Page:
Breakfast is fabulous, lots of bread, cheese, sausage, cereals etc. and gallons of lovely hot, strong coffee. We have discovered that we can hire a kettle and so three mugs make their way into Corinne’s handbag. Borrowed you understand, just borrowed. Could not believe they were stamped with ‘Ikea’ on the bottoms! Is anything made in Czech Republic? Or even Poland for that matter. Corinne has convinced herself that we are in Poland for some reason. She has told all her friends she is going to Poland, so let’s hope when the postcards arrive from Prague that their geography is as bad as hers.
The rain seems to have eased so we set off in search of the vernacular railway. No idea where it is and it’s not on my map, but there is a big hill, so we head for that. On arrival at the station there are hoards of tourists, students and children, we grab tickets and squeeze our way to the front of the queue disregarding the chewing gum blowing youths. The group of small children join us in our carriage. Now Sandra has a big thing for children and she promptly ups one of them to sit on the seat next to her and starts patting his head. Oh my God, we are going to be carted off as suspected paedophiles! It’s a long way up to the top, and very, very steep. I shut my eyes and pray for well maintained brakes and inattentive teachers as Sandra coos over the little people with snotty noses.
There is a huge tower at the top so we part with cash and start the ascent up the spiral staircase. The whole bloody thing is swaying and Sandra gets seasick. Corinne is asthmatic and has forgotten her inhaler, so we make very slow progress. The view from the top is worth it though, just a shame it is such a grey day. I take a zillion photos of rooftops and castles and Sandra takes a zillion photos of….us. In her view, a scene is not interesting unless someone is standing in front of it. Sandra has to have her photo taken in front of everything. You know the sort, ‘this is me in front of…., sitting on…., eating a…’ etc. Corinne just doesn’t take a camera. Too much technology.
We then take a walk down the hill, utilising bushes for the loo rather than shell out yet another 10 or 20 CZ for public toilets that issue you with two squares of paper. The views across the city are fabulous, the little sun there is bouncing off gilded rooftops. Confirming my belief that you can never get lost in any city, we end up back in the Jewish Quarter and then on to the Old Town just in time to see the striking of the beautiful, if incorrect, astronomical clock. An American lady tells us not to blink or we will miss it. She is not wrong, five seconds later the whole parade of Apostles has passed and Death rings his (or her) last bell. ( I have just finished reading Death at Intervals by Jose Saramango who surmises that Death is indeed a woman, wears Prada and falls in love with an aging cellist – sorry, just gave away the story! But it is an interesting read.)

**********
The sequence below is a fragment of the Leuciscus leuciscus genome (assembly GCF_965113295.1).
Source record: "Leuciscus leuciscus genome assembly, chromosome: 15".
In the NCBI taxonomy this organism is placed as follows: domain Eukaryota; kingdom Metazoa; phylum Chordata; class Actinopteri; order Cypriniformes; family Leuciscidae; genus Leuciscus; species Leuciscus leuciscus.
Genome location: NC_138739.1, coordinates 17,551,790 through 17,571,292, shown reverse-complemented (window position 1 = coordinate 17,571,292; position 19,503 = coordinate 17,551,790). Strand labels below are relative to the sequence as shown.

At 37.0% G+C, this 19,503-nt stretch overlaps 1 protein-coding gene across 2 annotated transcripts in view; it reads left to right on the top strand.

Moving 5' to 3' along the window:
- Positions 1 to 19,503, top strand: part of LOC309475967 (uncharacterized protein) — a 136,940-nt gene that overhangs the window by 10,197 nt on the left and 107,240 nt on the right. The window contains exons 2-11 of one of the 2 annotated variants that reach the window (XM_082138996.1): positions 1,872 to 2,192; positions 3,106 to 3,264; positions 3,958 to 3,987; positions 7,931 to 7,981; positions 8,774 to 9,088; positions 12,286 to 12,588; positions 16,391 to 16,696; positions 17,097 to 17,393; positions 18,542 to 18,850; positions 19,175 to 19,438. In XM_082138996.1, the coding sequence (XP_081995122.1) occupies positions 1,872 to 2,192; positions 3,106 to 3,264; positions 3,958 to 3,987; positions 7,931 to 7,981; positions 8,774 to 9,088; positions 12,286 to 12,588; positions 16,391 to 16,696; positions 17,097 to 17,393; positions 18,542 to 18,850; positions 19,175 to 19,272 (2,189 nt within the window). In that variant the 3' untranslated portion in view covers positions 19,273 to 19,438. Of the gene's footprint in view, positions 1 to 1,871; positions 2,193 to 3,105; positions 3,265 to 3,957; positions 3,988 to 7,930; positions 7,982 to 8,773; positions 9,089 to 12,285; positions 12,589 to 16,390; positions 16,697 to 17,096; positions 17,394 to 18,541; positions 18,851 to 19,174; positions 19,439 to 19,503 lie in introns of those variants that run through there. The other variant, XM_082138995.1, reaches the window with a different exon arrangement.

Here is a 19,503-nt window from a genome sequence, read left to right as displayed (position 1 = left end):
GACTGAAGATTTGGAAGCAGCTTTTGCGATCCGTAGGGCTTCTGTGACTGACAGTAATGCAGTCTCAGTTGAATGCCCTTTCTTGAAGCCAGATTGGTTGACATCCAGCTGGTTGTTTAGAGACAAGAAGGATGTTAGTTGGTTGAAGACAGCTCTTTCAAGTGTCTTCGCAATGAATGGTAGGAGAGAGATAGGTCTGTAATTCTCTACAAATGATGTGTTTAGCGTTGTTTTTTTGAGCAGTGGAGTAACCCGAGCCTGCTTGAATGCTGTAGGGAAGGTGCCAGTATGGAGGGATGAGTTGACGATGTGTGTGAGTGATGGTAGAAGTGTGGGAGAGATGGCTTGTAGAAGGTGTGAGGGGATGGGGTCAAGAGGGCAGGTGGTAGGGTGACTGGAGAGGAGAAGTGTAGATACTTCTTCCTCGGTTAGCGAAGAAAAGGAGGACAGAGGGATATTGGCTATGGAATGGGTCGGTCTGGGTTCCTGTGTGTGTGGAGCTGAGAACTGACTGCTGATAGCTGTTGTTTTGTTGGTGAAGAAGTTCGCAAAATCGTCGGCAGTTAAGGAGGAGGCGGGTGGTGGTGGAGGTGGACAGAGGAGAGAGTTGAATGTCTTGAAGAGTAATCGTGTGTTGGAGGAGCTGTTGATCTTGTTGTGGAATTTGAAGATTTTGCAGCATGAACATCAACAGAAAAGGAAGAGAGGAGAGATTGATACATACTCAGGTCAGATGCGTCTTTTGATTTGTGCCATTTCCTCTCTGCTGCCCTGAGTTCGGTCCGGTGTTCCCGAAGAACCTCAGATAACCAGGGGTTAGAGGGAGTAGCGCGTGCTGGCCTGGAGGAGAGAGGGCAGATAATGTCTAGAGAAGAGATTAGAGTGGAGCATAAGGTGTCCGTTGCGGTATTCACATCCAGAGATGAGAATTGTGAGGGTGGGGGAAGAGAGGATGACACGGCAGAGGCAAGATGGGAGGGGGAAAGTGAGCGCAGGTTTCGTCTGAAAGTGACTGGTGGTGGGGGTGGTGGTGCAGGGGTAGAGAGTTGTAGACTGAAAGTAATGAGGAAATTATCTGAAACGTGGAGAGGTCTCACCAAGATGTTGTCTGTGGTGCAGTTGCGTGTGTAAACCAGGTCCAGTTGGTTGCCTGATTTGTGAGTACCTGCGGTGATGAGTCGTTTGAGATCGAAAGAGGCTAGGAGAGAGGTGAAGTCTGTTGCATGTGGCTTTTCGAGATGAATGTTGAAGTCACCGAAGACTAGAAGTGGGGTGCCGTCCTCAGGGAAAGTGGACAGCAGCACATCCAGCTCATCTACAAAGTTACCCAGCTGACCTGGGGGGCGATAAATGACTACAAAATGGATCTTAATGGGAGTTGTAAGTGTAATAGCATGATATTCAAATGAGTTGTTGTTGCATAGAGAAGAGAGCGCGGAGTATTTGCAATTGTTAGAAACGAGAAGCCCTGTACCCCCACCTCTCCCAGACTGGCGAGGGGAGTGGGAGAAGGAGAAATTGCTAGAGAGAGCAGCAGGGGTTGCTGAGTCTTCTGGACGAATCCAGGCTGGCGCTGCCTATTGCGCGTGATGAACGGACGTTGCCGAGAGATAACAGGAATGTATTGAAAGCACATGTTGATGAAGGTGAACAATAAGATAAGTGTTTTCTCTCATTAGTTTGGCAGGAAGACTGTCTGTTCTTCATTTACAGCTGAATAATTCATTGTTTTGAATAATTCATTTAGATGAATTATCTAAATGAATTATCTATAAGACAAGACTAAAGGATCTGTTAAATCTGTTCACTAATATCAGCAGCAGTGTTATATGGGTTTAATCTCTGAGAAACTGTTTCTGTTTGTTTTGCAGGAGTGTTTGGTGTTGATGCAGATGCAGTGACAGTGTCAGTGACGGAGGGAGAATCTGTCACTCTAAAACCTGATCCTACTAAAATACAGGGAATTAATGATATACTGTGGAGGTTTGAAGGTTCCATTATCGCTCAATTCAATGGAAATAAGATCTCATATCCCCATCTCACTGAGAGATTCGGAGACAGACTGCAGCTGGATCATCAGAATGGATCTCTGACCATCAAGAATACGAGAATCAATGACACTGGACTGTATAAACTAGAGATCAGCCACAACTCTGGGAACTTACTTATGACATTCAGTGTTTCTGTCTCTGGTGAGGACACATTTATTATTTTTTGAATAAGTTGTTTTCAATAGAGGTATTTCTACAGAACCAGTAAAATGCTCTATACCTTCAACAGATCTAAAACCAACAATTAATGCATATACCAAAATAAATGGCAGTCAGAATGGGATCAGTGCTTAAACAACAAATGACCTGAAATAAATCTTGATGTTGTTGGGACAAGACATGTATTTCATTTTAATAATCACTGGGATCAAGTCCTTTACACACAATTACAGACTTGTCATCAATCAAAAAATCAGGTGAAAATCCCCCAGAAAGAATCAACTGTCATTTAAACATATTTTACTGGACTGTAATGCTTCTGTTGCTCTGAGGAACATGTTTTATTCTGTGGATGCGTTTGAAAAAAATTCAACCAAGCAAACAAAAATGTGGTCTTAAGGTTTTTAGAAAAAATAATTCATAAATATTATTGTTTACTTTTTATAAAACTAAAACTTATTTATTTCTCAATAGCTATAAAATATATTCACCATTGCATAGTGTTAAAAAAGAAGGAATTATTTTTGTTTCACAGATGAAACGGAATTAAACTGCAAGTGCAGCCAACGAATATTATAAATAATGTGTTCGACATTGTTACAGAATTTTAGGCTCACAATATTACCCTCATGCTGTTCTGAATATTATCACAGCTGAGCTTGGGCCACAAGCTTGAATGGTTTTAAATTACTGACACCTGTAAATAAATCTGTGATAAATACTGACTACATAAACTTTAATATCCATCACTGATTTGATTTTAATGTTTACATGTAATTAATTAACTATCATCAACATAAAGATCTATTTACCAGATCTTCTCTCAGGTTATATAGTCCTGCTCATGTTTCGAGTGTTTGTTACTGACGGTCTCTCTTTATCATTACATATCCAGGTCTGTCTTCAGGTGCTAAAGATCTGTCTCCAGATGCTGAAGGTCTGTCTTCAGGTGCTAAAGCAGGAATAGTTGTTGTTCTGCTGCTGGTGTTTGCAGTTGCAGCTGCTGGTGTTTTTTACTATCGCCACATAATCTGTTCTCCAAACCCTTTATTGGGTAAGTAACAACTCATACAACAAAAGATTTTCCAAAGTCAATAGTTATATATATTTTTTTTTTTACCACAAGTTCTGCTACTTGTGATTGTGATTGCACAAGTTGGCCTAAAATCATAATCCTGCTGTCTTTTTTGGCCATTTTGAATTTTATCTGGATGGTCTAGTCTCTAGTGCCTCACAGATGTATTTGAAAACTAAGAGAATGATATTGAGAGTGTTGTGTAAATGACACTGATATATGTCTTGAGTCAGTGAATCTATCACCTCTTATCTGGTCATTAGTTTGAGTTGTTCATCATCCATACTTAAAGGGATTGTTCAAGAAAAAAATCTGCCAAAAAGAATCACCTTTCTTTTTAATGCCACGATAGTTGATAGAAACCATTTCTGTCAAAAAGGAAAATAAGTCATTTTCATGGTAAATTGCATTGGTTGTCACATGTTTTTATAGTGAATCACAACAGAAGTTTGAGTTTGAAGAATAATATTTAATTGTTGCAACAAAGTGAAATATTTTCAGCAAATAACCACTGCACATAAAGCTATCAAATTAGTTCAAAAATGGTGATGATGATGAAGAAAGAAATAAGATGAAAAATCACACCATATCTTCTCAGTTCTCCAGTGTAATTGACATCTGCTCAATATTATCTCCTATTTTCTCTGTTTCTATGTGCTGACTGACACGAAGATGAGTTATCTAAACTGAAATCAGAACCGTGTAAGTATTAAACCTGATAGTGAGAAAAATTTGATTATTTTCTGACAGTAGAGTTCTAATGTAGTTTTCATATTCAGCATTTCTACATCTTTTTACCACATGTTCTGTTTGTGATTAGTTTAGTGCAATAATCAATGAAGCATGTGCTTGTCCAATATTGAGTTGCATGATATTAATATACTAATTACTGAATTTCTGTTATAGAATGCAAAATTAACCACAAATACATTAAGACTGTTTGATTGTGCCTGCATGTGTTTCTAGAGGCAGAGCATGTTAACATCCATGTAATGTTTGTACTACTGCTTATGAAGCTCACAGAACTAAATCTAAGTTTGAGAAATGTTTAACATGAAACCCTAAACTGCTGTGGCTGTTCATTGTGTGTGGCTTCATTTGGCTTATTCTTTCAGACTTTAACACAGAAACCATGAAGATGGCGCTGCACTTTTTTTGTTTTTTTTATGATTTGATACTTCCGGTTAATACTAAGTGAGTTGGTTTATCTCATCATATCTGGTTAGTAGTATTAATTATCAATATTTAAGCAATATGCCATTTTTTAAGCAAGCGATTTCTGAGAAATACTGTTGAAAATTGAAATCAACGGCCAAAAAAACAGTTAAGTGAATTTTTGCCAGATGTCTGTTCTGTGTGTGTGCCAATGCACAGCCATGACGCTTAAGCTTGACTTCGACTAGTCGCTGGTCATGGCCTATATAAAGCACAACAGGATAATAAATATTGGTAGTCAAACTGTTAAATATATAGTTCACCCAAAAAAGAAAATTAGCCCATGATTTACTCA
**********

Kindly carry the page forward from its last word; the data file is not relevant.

Now starving, we set out to find a sausage stall, after accosting an unsuspecting German tourist, one is located. Corinne and Sandra get themselves hot sausages in buns while I just take a quick photo of this…and that..and ooh look at that! On my arrival at the stall I see these lovely looking things that can only be described as an empty sausage roll. Mmmm ‘I’ll have one of those please’. I pay my money and am given an empty sausage roll. ‘But I want a sausage in it!’ The lady looks at me in dismay as she plonks a sausage in the middle and demands more money than I can buy a 3 course lunch for. In retaliation I smother the whole lot in tomato sauce and mustard. Very pleased with my big sausage in a roll I return to show it off to Sandra and Corinne. Very jealous they looked too, until I bit into the sickly sweet roll. Ah! This explains the dismay on the vendor face. What I had done was the equivalent of putting a burger inside an iced Belgian bun!!! No, I never lived that one down!
Next stop was Prague Castle and we arrive just in time for the changing of the guard. I run off half a gig on my camera then realise I did not take a spare memory card. The next half an hour was spent hitting the delete button hoping, with each and every one, that it really was crap and not a potential winner for the TP photo competition. The castle is very impressive with its black gothic towers silhouetted against the grey sky, gargoyles competing with each other for hideousness, but the crowds were a bit too much and so we left. Even Charles Bridge was heaving and there were major renovations underway, so we went off to explore the backstreets.
One thing that we noticed about the Czech Republic language is that just about everything ends in ‘y’, particularly borrowed English words. Our favourite was ‘thrillery’ books!
The heavens opened again and we sought refuge in a large clothing store and stocked up on underwear. I go all the way to Prague and buy a fluorescent pink bra and knickers with black and diamante skull and crossbones. Bloody gorgeous! Afterwards we warm ourselves with hot wine at the sausage stall. ‘Of course it’s not alcoholic’ I claim ‘its hot, it’s evaporated!’ But after half a cupful, Corinne and Sandra are hopelessly tiddly, so it’s back to the hostel for coffee in our ‘borrowed’ mugs made with our hired kettle.